Prof Neil Gershenfeld, Director of MIT's Center for Bits and Atoms




                Category 2: The Big Picture of the Digital Age

                [genioux fact deduced or extracted from Boston Global Forum YouTube channel]

                This is a “genioux fact fast solution.”

                Tag Lessons learned to those traveling at high speed on GKPath

                Untapped free golden knowledge of exceptional quality, Boston Global Forum YouTube channel, 5/30/2021

                • 4 relevant lessons learned (5/30/2021) for those traveling at high speed on GKPath!

                Type of essential knowledge of this “genioux fact”: Essential Analyzed Knowledge (EAK).

                Type of validity of the "genioux fact". 

                • Inherited from sources + Supported by the knowledge of one or more experts + Supported by research.


                Authors of the genioux fact

                Fernando Machuca


                References

                ABOUT THE AUTHORS


                Prof. Neil Gershenfeld is the Director of MIT's Center for Bits and Atoms, where his unique laboratory is breaking down boundaries between the digital and physical worlds, from pioneering quantum computing to digital fabrication to the Internet of Things. Technology from his lab has been seen and used in settings including New York's Museum of Modern Art and rural Indian villages, the White House and the World Economic Forum, inner-city community centers and automobile safety systems, Las Vegas shows and Sami herds. 
                • He is the author of numerous technical publications, patents, and books including Designing Reality, Fab, When Things Start To Think, The Nature of Mathematical Modeling, and The Physics of Information Technology, and has been featured in media such as The New York Times, The Economist, NPR, CNN, and PBS.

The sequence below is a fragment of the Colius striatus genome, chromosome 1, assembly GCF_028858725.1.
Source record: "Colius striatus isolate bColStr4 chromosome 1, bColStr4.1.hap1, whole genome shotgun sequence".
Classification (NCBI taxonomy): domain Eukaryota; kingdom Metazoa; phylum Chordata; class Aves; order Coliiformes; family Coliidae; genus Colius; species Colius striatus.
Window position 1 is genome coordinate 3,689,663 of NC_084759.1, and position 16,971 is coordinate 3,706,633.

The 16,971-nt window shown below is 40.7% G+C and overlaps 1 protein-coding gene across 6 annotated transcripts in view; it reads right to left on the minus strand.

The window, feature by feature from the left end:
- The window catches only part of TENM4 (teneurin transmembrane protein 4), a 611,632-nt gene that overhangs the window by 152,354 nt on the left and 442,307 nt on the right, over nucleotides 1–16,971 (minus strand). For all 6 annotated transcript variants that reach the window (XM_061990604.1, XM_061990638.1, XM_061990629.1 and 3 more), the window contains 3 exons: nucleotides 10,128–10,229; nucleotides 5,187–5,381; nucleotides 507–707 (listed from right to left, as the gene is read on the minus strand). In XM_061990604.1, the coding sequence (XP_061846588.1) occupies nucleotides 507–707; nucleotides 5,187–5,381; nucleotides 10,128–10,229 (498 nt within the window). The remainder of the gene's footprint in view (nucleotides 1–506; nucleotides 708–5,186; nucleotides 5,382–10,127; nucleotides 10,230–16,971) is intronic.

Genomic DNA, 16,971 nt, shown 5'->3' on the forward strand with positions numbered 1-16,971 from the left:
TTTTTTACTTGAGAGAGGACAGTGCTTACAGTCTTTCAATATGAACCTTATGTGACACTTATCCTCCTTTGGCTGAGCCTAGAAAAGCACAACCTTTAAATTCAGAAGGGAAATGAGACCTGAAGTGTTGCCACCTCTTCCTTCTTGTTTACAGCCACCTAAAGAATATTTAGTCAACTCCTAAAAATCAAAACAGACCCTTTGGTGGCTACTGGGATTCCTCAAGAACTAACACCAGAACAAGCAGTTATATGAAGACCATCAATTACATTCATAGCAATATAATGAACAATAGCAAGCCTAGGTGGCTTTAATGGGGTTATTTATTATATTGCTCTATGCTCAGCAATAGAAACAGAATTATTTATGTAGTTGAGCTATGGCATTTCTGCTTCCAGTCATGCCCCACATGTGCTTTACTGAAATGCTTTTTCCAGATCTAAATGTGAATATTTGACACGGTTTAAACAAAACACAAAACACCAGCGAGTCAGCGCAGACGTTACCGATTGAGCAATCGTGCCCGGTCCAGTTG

• He is a Fellow of the American Association for the Advancement of Science and the American Physical Society, has been named one of Scientific American's 50 leaders in science and technology, as one of 40 Modern-Day Leonardos by the Museum of Science and Industry, one of Popular Mechanic's 25 Makers, has been selected as a CNN/Time/Fortune Principal Voice, and by Prospect/Foreign Policy as one of the top 100 public intellectuals. 
                • He's been called the intellectual father of the maker movement, founding a growing global network of over one thousand fab labs that provide widespread access to prototype tools for personal fabrication, directing the Fab Academy for distributed research and education in the principles and practices of digital fabrication, and chairing the Fab Foundation. 
                • Dr. Gershenfeld has a BA in Physics with High Honors from Swarthmore College, a Ph.D. in Applied Physics from Cornell University, honorary doctorates from Swarthmore College, Strathclyde University and the University of Antwerp, was a Junior Fellow of the Harvard University Society of Fellows, and a member of the research staff at Bell Labs.